“It should be headline news!” Whether from expenses scandals to social injustice – when something isn’t fair, drawing attention to it is a good starting point in getting it addressed. But what if that “something” has been with us for years, for decades. When does it become the new normal about which ‘nothing can be done’? Sioned Williams MS writes about the importance of government in tackling social injustice.  

Last week I was honoured to accept the role of spokesperson on Social Justice and Equalities for Plaid Cymru, under Adam Price’s new Senedd team.

Our society is riven by inequality - just as we saw the poorest shoulder the burden for the austerity agenda and the pandemic, so will they be the hardest hit by the recession that is already upon us.

My priority in this role will be to address the shameful levels of poverty and neglect across Wales. And let us be clear – we should be ashamed. “We” as a nation, but also those who have had the power to be able to tackle it.

Poverty is not inevitable. This was the conclusion of a report by Oxfam in 2014, and even more damning, a report from the United Nations in 2018. The UN report concluded that “The experience of the United Kingdom, especially since 2010, underscores the conclusion that poverty is a political choice.”

These reports refer to the UK, and it’s all too tempting for those in power to hide the situation in Wales within this wider context. So, what of the situation in Wales? Last week, the End Child Poverty coalition confirmed that Wales now has “the worst child poverty rate of all the UK nations, with 31% of children living below the poverty line.” One in three children are living in poverty, and this figure has got worse since the Welsh Government last reported on it. In fact, their last progress report – in 2019 – admits that child poverty “remains stubbornly high”.

If poverty is due to a lack of political will, what are they not doing that they could be doing? The long term failure of the trickle-down economics favoured by the Conservative Party is well documented, but Welsh Labour’s administrative approach – keeping poverty within ‘acceptable’ limits - has also failed. It is time for a shift of emphasis: towards the eradication of poverty..

As with many cases of social injustice, the problem is complex. Employment is obviously part of the solution, but this isn’t a simple matter of parents being out of work. In fact, the End Child Poverty report tells us that three quarters of the children in poverty were in households with at least one parent in work.

Nor is this an issue that affects only certain communities in Wales – this is a Wales-wide problem, with 20 of the 22 local authorities in Wales seeing an increase in child poverty over the last 5 years. Cardiff has the highest rates, while Wrexham has seen the largest growth.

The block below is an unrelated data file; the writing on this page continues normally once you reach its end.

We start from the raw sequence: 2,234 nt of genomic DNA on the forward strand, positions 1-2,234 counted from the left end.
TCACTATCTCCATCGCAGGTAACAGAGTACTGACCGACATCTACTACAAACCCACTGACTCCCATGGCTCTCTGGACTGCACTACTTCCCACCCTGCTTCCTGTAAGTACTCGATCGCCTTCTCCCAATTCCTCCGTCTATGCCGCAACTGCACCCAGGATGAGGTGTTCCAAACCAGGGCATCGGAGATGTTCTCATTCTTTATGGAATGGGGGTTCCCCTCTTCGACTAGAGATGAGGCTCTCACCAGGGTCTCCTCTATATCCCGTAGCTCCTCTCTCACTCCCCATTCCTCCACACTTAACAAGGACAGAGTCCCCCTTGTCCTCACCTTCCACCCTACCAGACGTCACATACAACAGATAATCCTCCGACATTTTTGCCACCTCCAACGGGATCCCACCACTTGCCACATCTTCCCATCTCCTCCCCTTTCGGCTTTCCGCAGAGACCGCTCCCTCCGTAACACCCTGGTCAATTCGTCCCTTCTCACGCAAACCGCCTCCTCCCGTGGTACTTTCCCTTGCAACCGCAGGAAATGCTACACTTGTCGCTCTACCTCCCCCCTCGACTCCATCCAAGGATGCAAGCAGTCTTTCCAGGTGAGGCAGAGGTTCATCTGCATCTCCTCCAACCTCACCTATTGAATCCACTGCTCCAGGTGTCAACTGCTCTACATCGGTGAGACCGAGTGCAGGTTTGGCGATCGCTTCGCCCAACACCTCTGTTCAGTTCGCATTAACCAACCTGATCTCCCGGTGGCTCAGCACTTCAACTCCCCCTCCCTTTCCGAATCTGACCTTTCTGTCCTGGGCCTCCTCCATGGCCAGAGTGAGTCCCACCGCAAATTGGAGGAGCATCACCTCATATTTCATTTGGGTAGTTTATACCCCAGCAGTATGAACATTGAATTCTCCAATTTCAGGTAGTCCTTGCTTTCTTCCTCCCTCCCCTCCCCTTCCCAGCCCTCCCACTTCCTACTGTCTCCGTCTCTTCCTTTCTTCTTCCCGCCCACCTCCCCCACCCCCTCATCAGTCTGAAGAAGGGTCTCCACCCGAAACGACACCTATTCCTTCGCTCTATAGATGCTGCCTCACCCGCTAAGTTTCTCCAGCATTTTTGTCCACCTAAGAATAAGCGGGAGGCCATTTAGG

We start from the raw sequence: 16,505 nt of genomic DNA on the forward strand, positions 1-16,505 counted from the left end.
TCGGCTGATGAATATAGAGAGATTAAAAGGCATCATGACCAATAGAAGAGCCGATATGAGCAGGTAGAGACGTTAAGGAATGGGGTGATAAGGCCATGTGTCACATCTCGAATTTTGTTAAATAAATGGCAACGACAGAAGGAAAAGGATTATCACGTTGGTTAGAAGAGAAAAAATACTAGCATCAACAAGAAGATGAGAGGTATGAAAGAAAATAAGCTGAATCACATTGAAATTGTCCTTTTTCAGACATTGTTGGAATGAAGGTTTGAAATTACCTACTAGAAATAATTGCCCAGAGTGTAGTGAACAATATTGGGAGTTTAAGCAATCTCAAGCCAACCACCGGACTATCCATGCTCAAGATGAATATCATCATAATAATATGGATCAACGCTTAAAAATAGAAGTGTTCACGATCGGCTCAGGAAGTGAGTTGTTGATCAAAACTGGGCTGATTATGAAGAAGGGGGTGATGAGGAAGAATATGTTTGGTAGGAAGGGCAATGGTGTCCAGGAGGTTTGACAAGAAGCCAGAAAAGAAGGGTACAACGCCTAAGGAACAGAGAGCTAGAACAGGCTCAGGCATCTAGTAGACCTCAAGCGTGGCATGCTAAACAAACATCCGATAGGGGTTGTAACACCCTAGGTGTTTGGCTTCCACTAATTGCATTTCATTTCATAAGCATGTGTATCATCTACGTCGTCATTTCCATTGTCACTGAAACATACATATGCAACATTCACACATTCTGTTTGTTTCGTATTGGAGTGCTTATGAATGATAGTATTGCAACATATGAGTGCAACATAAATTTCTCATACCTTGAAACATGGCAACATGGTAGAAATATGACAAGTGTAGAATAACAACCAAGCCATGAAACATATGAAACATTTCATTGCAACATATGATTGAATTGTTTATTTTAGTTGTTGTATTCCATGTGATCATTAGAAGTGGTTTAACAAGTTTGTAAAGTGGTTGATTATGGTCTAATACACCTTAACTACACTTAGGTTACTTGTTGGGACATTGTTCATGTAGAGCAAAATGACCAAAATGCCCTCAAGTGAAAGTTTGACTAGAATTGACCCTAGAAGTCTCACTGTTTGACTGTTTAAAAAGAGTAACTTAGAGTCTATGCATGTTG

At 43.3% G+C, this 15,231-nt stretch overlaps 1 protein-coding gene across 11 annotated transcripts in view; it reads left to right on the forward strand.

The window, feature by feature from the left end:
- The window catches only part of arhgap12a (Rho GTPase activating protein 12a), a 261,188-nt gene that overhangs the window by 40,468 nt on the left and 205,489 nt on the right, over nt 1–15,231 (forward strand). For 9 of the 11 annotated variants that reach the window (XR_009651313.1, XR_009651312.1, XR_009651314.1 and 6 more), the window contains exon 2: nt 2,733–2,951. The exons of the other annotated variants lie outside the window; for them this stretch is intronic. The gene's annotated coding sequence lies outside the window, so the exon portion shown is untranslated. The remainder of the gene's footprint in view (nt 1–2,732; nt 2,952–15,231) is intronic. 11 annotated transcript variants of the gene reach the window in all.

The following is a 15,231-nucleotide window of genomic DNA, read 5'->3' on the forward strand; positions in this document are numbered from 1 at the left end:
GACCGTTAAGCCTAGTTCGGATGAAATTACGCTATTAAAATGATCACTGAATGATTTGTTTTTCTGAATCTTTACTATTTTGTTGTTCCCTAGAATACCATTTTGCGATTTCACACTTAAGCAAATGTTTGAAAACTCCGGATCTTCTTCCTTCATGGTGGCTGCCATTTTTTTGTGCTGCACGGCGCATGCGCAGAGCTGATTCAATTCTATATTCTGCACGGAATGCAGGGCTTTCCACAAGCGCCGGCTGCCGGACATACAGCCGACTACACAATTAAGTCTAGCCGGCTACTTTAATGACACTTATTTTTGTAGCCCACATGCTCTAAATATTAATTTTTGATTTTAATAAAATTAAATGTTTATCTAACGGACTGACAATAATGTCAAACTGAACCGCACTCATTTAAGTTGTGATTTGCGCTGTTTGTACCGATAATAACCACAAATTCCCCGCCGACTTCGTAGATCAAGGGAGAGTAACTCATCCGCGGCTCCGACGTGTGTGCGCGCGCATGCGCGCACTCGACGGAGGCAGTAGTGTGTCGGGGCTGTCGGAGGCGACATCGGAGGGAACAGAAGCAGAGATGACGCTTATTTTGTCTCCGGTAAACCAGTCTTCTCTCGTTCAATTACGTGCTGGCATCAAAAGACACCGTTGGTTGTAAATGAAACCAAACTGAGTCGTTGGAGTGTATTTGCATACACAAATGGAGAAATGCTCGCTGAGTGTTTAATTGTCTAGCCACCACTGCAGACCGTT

The Welsh Government themselves note in their report on Child Poverty that where they have the power to directly intervene, they can make a positive difference. But this is not enough when more and more children are sinking into poverty.

My colleague in Westminster, Liz Saville Roberts, has previously remarked that Labour’s time in office in Wales is typified by “good intentions but bad governance”, repeatedly setting “admirable targets”, only to drop them when missed.

What should their solution have been? The problem is due to the austerity driven by successive Westminster governments.  The truth is that nowhere is the case for greater powers for Wales more apparent than in relation to poverty.

If the problem requires money, and the purse strings are controlled by Westminster, it’s unsurprising that the issue has remained “stubborn.” Surely now is the time to demand increased powers to be able to tackle poverty ourselves. This starts with pressing for the devolution of welfare to Wales, so that a more compassionate system can be developed with the eradication of poverty as its goal.

In the meantime, Welsh Government has the power to treat some of the symptoms of poverty – child hunger. The Child Poverty Action Group identified that 70,000 children living in poverty in Wales are not eligible for free school meals. The benefits of a regular, nutritious meal can improve a child’s performance and health, and thereby offset some of the injustices and inequalities caused by poverty. The Welsh Government could immediately increase the eligibility criteria to include children from all families in receipt of Universal Credit and make permanent the extension to families with no recourse to public funds.

There are things that the Welsh Government can do today to help. My role is to keep focus on the issue and keep pressure on getting both the short-term initiatives delivered, and on establishing eradication as our long-term goal in Wales.

As we recover from the pandemic, we shouldn’t just strive to get back to how things were before the first lockdown. Child poverty was already too high before the pandemic

Child poverty in Wales should be headline news. Poverty in Wales should be headline news. And yet with no targets to tackle child poverty in Wales, is there a political will to address this national scandal?   

Our recovery from the pandemic should not be a neutral process, a return to ‘business as usual’. It must be transformative - with the eradication of the poverty and inequalities laid bare by Covid at its heart. As a new voice in the Senedd, with responsibility for holding the Welsh Government to account on matters of social justice and inequality, I know where my focus will be.